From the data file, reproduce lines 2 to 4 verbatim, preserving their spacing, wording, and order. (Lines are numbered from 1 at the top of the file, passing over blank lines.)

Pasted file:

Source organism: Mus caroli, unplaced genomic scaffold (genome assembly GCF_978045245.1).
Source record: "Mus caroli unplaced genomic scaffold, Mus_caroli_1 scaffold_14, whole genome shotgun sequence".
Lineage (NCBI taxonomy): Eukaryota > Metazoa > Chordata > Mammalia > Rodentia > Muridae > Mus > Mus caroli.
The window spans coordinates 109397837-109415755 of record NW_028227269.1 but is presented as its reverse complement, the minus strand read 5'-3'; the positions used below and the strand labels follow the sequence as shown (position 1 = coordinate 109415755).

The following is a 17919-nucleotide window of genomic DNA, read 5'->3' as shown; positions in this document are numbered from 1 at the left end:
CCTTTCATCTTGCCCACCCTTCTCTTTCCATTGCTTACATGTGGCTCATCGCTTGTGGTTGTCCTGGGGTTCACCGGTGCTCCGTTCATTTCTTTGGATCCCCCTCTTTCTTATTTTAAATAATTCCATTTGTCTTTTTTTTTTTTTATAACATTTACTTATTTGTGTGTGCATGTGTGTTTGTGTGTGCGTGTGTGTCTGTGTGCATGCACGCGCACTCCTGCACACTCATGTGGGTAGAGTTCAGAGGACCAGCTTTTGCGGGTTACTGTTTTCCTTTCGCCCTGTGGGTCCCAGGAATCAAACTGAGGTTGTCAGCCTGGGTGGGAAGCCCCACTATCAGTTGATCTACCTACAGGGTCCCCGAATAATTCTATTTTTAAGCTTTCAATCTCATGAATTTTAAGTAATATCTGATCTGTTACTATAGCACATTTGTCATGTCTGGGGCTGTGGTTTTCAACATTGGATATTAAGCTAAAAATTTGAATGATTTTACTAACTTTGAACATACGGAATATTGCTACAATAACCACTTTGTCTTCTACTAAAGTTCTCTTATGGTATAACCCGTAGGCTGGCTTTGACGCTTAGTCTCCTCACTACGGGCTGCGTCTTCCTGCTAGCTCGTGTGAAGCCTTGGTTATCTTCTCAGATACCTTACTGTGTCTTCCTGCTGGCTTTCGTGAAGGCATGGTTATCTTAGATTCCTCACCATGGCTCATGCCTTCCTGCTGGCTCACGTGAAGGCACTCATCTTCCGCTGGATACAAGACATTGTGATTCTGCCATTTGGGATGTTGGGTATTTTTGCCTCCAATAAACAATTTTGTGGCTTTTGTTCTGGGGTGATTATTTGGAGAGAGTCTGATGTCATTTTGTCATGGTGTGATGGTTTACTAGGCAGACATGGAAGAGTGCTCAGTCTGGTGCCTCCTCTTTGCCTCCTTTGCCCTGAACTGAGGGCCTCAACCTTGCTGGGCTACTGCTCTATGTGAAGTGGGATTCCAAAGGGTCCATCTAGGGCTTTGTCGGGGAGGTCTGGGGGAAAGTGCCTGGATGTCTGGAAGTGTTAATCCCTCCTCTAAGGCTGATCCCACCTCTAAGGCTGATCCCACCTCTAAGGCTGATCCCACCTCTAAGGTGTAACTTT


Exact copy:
Source record: "Mus caroli unplaced genomic scaffold, Mus_caroli_1 scaffold_14, whole genome shotgun sequence".
Lineage (NCBI taxonomy): Eukaryota > Metazoa > Chordata > Mammalia > Rodentia > Muridae > Mus > Mus caroli.
The window spans coordinates 109397837-109415755 of record NW_028227269.1 but is presented as its reverse complement, the minus strand read 5'-3'; the positions used below and the strand labels follow the sequence as shown (position 1 = coordinate 109415755).